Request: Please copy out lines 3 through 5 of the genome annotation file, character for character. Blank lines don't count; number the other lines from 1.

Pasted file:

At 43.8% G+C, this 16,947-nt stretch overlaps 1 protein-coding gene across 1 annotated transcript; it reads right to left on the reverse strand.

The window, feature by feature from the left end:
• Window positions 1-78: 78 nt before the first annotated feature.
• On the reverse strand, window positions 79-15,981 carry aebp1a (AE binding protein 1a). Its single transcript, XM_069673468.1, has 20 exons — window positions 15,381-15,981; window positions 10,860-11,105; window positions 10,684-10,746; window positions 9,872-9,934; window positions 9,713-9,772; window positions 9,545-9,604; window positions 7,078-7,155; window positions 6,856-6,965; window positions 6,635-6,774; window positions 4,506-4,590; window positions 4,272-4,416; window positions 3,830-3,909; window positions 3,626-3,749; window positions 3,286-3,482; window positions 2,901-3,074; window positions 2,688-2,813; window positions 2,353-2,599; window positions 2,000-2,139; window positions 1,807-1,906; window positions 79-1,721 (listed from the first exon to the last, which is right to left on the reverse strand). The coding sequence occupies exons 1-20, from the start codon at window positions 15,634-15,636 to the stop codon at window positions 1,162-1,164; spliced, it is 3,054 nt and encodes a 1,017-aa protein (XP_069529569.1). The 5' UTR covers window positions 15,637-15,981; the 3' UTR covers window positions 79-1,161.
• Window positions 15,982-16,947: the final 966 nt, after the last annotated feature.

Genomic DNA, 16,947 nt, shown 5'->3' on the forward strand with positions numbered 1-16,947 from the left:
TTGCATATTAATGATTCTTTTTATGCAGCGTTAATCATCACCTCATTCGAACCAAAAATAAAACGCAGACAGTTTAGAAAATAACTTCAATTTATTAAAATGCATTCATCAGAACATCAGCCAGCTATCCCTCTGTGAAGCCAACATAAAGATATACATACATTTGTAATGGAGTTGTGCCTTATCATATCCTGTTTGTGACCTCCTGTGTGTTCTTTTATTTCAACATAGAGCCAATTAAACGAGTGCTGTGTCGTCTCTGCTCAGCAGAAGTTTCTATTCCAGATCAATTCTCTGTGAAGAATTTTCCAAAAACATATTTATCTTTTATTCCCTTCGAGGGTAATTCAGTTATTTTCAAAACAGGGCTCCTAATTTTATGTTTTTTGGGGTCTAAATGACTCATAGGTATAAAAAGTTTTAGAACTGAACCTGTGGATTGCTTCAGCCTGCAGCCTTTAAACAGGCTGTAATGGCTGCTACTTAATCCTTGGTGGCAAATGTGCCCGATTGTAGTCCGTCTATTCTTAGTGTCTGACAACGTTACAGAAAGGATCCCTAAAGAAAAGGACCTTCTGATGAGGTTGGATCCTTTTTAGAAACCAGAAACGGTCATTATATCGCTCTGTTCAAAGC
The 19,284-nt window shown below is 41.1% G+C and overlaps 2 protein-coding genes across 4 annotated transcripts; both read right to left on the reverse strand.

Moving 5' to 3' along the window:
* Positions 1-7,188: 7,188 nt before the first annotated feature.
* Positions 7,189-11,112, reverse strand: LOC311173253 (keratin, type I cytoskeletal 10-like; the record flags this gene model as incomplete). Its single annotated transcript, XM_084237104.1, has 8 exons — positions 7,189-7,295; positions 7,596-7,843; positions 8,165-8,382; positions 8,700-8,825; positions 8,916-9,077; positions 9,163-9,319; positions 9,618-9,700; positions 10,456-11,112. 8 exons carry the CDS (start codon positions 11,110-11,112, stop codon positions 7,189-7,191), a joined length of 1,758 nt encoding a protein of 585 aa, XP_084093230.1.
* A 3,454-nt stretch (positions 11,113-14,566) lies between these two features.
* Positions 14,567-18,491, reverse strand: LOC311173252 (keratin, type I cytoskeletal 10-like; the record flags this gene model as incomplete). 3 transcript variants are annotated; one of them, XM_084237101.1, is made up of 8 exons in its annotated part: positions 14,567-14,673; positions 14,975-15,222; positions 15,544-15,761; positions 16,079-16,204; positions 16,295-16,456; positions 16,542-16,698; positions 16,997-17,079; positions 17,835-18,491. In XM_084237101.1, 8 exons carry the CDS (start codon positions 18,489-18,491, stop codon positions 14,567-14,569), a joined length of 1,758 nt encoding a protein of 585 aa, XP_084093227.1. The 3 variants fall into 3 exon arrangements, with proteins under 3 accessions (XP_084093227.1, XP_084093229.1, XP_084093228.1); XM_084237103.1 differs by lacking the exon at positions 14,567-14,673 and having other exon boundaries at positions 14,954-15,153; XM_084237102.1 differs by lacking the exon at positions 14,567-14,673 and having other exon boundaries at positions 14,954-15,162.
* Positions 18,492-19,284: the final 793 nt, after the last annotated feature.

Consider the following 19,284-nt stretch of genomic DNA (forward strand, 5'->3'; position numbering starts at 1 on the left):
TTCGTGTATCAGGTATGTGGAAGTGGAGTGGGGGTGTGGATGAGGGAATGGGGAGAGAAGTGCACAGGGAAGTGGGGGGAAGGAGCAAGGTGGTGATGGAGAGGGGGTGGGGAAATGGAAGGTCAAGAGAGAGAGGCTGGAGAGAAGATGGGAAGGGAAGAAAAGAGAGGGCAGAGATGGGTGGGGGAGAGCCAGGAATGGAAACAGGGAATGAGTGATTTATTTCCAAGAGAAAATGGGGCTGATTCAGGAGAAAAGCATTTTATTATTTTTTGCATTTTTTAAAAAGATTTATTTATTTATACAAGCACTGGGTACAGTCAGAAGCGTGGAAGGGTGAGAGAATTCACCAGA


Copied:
• Window positions 1-78: 78 nt before the first annotated feature.
• On the reverse strand, window positions 79-15,981 carry aebp1a (AE binding protein 1a). Its single transcript, XM_069673468.1, has 20 exons — window positions 15,381-15,981; window positions 10,860-11,105; window positions 10,684-10,746; window positions 9,872-9,934; window positions 9,713-9,772; window positions 9,545-9,604; window positions 7,078-7,155; window positions 6,856-6,965; window positions 6,635-6,774; window positions 4,506-4,590; window positions 4,272-4,416; window positions 3,830-3,909; window positions 3,626-3,749; window positions 3,286-3,482; window positions 2,901-3,074; window positions 2,688-2,813; window positions 2,353-2,599; window positions 2,000-2,139; window positions 1,807-1,906; window positions 79-1,721 (listed from the first exon to the last, which is right to left on the reverse strand). The coding sequence occupies exons 1-20, from the start codon at window positions 15,634-15,636 to the stop codon at window positions 1,162-1,164; spliced, it is 3,054 nt and encodes a 1,017-aa protein (XP_069529569.1). The 5' UTR covers window positions 15,637-15,981; the 3' UTR covers window positions 79-1,161.
• Window positions 15,982-16,947: the final 966 nt, after the last annotated feature.